Another great morning report today about a classic cardiac condition that we are all going to encounter at some point in our careers…stable SVT. The patient in question was a 39 year old female who complained of acute onset painless palpitations.
In stable narrow complex SVT, first try vagal maneuvers, then adenosine. There are further treatments that are outside the scope of this post.
- Non Pharmacologic therapy – AKA vagal maneuvers
- Carotid massage (eval for carotid bruit first, beware dislodging clot and causing stroke in older patients, don’t massage both sides at once ;))
- Ice pack to face
- Valsalva Maneuver – Click here to learn the best way to ensure adequate valsalva
- Pharmacologic Therapy – Adenosine
- The standard adenosine dosing is 6mg followed by 12mg if no response to initial dose
- Adenosine may not be effective if it is administered incorrectly:
- Did you use a large bore IV?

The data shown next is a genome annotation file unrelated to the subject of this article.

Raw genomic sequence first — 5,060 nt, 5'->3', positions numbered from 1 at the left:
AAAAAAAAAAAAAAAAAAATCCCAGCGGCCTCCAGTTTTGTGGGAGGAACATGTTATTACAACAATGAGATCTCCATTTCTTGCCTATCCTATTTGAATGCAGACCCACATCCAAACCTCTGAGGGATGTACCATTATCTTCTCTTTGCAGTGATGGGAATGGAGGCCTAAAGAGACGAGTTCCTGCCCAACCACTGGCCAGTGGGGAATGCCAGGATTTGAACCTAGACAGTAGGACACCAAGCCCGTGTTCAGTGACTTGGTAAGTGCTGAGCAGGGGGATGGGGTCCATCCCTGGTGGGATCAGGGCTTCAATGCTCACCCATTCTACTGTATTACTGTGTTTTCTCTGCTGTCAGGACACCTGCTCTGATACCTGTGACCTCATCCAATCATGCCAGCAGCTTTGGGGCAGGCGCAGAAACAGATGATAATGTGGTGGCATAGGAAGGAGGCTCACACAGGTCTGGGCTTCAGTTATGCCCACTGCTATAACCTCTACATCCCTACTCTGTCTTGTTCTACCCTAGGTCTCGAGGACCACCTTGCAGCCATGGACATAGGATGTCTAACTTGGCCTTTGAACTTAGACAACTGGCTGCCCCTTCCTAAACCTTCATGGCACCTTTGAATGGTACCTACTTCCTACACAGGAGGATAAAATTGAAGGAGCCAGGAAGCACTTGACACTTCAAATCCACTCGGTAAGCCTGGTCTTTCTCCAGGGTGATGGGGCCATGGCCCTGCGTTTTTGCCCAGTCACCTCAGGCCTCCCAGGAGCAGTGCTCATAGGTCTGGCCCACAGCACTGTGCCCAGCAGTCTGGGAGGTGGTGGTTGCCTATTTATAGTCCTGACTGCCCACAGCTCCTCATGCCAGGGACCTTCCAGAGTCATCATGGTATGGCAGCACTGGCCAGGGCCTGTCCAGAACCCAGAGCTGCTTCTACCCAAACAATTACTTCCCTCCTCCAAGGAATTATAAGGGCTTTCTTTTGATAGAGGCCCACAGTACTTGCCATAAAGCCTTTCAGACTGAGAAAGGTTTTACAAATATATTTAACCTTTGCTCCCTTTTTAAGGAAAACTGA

- Did the medication flow backwards through the IV tubing?
- Consider 3 way stopcock
- Consider manually kinking line distal to administration to prevent back flow
- Did you flush the medication with a normal saline filled syringe
- Is the patient’s arm bent so as to obstruct venous return? consider making the patient keep their arm straight and elevated over their head to maximize venous return
- Remember this is a push dose drug and should be administered rapidly through the IV
Many medications can inhibit or augment the effects of adenosine, a list of which is below
- Adenosine Inhibitors: you may consider using higher doses of adenosine in patients who use the following:
- Adenosine augmentors: you may consider using smaller doses of adenosine in patients who use the following:
- Calcium Channel Blockers
- Central IV access
Video’s for your enjoyment
References and suggested further reading
- ER, season 4, episode 15
- Rosens chapter 77, Dysrythmias
Max and Steve